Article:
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We are having technical difficulties, primarily due to the electricity’s untrustworthy tendency to flicker out, and as such I write this post quickly in the fortunate window between one powerloss and another.

I’ve been hard at work on my poem Jack’s Trick, a rough draft of which you can read in my last post here.

Other than that, let me share some thoughts I had about an interesting conversation I had:

 

Running into an old school chum this afternoon, and, discovering we were heading in the same direction, I found myself in familiar company. However, a stranger wanted to know whether or not this train went to so and so. I told him I myself was traveling there, and that yes it would. He was very friendly, and engaging us in conversation, soon made apparent that he and I shared a similar political outlook. My old chum and I, however, are nearly diametrically opposed on every issue imaginable.

But in our conversing, I discovered something. This old chum of mine, though hearing, did not understand. I said something to the effect that women were biologically suited to nurture. She argued that, compared to me, she was far less sensitive. She made the point triumphantly, which confused me, because it did not seem germane to anything I had said. I explained this to her, and she grew quiet in that terrible way offended women do.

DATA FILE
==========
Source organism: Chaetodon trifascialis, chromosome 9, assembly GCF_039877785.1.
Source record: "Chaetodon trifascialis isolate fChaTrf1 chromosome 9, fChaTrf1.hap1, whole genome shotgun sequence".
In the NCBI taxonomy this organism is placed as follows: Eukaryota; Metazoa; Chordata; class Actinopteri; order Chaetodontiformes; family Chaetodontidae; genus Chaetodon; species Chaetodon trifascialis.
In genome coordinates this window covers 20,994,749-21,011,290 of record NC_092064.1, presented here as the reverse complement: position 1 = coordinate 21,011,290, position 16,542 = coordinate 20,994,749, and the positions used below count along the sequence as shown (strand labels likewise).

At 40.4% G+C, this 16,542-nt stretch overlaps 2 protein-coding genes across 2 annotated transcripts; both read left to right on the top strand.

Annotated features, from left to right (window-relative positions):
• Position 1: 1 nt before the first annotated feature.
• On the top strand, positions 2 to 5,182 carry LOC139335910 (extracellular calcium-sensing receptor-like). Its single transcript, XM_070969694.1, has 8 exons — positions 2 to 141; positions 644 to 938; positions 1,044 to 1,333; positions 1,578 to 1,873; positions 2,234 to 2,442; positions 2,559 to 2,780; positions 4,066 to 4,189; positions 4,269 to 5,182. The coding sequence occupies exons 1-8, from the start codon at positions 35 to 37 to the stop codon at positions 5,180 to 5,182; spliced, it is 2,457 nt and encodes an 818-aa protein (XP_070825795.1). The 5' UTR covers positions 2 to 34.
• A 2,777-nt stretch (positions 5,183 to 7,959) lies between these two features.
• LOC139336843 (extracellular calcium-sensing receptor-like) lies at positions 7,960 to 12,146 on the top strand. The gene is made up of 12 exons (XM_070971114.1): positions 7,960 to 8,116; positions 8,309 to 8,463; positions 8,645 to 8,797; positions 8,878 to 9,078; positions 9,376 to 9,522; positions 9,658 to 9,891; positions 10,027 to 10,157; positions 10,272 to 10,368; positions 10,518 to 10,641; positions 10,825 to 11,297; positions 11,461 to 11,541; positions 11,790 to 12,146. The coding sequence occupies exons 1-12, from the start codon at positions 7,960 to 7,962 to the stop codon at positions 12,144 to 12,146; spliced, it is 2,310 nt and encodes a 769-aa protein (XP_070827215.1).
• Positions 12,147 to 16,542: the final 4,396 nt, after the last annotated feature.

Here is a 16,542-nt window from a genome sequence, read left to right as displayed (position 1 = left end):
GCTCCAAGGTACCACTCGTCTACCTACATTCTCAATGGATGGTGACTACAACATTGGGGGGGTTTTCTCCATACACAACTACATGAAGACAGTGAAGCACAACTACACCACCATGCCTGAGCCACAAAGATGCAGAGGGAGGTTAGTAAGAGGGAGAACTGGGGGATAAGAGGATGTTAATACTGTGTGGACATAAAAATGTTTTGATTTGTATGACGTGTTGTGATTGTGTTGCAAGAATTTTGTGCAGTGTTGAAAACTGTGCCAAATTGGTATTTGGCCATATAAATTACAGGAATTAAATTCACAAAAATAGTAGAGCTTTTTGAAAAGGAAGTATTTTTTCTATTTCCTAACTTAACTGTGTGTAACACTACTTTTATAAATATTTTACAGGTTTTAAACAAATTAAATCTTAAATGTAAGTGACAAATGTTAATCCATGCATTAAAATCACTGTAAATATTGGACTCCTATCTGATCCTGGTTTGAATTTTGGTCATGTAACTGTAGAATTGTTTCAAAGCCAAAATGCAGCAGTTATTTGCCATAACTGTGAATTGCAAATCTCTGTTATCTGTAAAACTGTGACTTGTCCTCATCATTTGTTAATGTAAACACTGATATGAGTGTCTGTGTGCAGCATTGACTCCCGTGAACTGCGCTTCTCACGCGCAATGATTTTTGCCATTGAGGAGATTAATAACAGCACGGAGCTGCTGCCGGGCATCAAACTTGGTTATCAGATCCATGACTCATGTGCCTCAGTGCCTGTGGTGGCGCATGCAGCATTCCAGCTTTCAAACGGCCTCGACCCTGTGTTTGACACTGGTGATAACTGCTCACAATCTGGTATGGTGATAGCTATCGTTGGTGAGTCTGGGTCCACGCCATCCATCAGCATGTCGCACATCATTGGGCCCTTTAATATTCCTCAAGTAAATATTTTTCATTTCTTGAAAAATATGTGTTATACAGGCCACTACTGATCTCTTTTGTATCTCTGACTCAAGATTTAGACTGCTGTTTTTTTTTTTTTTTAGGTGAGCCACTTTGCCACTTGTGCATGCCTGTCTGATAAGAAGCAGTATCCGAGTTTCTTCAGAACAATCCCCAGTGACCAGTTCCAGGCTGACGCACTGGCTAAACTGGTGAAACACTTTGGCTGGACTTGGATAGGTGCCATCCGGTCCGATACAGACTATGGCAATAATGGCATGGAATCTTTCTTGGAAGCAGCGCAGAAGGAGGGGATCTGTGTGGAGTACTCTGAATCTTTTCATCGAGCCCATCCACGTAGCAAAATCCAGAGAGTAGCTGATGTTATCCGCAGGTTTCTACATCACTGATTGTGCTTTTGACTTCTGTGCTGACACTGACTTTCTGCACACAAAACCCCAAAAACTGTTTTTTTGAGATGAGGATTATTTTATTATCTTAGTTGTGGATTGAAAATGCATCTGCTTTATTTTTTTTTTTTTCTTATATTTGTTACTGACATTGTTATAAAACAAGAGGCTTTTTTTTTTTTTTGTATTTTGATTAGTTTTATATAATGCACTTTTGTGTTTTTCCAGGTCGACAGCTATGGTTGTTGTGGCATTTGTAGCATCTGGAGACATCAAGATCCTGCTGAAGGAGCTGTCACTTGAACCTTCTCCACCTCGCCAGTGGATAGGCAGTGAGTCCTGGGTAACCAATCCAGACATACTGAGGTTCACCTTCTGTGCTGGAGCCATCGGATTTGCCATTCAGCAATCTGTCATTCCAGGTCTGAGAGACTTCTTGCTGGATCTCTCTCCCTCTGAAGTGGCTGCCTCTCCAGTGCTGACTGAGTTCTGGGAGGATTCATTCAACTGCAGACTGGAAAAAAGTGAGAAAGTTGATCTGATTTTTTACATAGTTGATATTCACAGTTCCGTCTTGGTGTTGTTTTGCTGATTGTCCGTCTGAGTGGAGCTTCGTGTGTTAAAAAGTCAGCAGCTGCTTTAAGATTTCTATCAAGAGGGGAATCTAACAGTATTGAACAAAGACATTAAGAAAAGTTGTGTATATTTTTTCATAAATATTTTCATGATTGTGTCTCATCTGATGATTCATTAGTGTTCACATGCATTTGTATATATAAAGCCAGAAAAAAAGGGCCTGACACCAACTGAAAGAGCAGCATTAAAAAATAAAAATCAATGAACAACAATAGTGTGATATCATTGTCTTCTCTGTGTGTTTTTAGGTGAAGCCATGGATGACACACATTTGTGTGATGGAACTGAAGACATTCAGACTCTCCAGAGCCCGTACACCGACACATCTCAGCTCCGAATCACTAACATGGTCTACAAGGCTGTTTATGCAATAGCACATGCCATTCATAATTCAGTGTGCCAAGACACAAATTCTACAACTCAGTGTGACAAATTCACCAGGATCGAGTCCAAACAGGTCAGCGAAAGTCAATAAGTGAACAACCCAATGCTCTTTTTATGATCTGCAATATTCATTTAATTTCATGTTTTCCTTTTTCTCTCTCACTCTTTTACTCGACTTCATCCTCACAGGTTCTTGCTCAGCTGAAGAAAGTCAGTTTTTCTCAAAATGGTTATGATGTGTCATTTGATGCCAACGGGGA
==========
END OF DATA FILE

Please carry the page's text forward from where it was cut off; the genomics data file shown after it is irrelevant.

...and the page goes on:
C’est la vie

Perhaps I misunderstood her, or she me, but her actions seemed to personify this general jumping of the gun, of waiting for something to be offended by, that pervades discourse between the two political sides. Knowing my own beliefs, I am shocked to learn what others think I mean or say. It’s like I’ve switched realities, landing in the middle of a conversation where I just insulted someone.

Perhaps this is how James Damore feels, after being made infamous over writing a simple memo. I am now running into shores I’ve not tested the depths of, I haven’t read the letter, but could it be that in searching to argue our own sides we hear without hearing?

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